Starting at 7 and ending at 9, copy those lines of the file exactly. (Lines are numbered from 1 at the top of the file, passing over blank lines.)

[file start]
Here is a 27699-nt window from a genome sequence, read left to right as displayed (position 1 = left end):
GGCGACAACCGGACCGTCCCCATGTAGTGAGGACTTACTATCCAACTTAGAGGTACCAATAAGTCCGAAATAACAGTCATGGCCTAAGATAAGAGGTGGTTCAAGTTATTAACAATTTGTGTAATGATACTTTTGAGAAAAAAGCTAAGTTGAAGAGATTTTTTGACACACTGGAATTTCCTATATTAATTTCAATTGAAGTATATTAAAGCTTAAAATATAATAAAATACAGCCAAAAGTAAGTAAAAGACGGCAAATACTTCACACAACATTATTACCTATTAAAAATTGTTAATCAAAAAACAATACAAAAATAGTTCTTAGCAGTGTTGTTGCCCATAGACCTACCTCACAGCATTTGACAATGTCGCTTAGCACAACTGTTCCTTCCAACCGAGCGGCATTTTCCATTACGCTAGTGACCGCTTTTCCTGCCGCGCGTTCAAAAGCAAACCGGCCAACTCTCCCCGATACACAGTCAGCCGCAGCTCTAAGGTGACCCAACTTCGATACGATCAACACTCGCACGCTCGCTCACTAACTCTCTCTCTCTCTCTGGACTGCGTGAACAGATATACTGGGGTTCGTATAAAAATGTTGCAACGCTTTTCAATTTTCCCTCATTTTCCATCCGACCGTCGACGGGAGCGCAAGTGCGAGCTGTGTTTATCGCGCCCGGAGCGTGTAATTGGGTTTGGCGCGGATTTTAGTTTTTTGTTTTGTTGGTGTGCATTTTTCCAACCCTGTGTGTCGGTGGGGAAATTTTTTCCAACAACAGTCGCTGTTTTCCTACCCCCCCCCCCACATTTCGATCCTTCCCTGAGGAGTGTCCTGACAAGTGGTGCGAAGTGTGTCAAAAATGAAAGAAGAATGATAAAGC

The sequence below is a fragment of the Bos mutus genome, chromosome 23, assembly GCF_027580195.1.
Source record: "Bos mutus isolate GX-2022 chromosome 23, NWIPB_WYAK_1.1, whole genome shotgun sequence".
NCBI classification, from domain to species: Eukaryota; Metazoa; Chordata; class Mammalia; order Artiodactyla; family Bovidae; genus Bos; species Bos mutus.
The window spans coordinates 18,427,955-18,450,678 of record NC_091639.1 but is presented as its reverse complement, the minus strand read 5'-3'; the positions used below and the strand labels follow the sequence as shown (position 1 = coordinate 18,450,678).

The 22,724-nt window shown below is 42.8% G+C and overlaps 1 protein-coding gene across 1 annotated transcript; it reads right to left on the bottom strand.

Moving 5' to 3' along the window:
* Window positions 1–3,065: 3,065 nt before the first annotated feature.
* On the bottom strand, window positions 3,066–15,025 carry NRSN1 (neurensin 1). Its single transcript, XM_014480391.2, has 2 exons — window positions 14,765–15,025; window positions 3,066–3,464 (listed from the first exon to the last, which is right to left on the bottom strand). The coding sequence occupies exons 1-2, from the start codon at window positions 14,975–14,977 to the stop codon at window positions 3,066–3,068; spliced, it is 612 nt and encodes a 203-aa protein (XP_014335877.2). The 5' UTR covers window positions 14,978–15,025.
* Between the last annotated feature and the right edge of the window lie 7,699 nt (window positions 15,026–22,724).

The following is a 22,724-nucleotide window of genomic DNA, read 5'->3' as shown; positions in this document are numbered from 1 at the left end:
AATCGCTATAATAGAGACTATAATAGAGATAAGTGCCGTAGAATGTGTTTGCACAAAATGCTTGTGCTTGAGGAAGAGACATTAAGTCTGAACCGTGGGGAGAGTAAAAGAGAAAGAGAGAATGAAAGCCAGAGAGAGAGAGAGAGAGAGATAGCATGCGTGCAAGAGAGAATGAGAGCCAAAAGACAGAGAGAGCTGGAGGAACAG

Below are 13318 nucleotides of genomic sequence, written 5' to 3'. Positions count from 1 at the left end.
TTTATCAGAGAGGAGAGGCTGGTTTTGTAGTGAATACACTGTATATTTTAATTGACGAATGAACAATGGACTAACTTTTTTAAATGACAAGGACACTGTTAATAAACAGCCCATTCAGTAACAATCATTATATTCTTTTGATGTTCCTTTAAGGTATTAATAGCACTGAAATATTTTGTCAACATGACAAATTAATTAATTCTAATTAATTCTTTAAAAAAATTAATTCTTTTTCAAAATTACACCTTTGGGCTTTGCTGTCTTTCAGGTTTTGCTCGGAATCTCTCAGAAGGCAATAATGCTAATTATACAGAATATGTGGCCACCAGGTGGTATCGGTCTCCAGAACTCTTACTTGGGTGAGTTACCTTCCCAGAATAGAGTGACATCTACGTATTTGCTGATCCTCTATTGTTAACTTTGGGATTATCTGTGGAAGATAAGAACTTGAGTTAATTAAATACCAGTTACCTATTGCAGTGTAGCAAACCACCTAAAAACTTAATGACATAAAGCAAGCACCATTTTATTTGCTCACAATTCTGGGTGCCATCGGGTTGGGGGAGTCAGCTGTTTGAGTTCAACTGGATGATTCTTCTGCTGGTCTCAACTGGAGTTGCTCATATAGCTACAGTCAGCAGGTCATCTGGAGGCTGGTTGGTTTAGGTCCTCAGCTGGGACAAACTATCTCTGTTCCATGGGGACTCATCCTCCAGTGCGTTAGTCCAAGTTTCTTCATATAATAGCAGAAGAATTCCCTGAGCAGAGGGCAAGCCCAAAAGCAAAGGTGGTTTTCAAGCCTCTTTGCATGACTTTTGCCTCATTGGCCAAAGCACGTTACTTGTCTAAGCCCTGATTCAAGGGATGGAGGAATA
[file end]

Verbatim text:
The 22,724-nt window shown below is 42.8% G+C and overlaps 1 protein-coding gene across 1 annotated transcript; it reads right to left on the bottom strand.

Moving 5' to 3' along the window:
* Window positions 1–3,065: 3,065 nt before the first annotated feature.